Additionally, AWDU demanded open bargaining, i.e. that all bargaining sessions should be public and that members should be actively encouraged to attend. Our brothers and sisters in the UE (United Electrical Workers) have written about why open bargaining is so important to a successful contract campaign. In short, it would have been a key mechanism for keeping the UC under pressure and would have dispelled the ‘chummy’ atmosphere that far too often prevailed during bargaining sessions. Open bargaining not only puts UC under pressure, but also functions as a powerful mobilizing tool — there are few experiences that put into starker relief the antagonism between UC workers and management than seeing UC’s bargaining team call a session for 9:00 a.m. and show up at 2:00 p.m.; delay the delivery of financial information that is easily accessible; lecture us about what we need and deserve as academic student employees; and interrupt crucial parts of negotiations with disingenuous joking around, making light of the process that for many of us will impact our debt-loads for years to come.
AWDU knew that the real contract fight was never going to be at the bargaining table, but rather in mobilizing our membership through grassroots organizing. Rather than the massive waste of time and resources that was the report card campaign, which tied up the bargaining team and paid staffers for over three months, such resources could have been used to build mass actions, involving substantial numbers of members. The effectiveness of this strategy was revealed in that the vast majority of those who actively participated in contract campaign events were the same people who showed up to AWDU-organized departmental meetings. Had the union leadership allocated more time to listen to member demands and work with membership to articulate a vision of the working conditions we need and deserve, we could have organized mass actions by members to leverage our position at the table and could have given wide layers of the membership a sense of ownership over the both the contract and our union as a whole.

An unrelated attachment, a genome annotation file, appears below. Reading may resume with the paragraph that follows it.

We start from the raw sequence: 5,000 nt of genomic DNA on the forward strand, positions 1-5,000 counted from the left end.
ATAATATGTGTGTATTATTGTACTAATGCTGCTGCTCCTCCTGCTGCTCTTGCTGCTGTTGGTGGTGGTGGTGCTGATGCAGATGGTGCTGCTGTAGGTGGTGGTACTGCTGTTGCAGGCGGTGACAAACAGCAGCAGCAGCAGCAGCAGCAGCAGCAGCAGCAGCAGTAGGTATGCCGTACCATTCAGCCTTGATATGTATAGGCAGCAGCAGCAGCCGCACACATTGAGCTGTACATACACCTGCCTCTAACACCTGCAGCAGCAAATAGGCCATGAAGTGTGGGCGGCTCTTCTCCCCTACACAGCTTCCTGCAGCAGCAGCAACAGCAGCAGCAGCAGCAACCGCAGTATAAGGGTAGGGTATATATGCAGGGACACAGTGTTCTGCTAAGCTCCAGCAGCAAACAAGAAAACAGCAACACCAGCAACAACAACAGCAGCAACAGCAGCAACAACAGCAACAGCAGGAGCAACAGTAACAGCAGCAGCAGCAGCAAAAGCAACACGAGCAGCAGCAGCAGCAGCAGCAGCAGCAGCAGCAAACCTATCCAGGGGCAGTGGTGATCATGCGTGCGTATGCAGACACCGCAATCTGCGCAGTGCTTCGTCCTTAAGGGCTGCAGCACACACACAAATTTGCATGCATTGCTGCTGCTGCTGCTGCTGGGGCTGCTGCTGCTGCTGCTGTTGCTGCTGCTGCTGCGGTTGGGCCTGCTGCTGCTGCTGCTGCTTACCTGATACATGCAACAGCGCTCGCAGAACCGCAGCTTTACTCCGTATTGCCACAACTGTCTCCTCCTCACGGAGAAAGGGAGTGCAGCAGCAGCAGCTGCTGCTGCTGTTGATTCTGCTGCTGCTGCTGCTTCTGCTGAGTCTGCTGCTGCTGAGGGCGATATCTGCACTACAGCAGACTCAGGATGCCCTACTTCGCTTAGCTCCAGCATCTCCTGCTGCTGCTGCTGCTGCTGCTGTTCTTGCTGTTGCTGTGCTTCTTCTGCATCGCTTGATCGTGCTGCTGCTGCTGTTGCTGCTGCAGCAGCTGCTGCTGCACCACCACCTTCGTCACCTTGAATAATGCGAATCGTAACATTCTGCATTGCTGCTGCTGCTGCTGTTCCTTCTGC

Most important of all, the local leadership failed repeatedly to make any serious efforts to prepare for the possibility of strike action, a fact that the UC administrators were well aware of. When a strike was ‘threatened’ the UC responded accordingly; they offered us nothing, having not seen the kind of mass action that would have demonstrated both our power and willingness to use it.
Winds of Change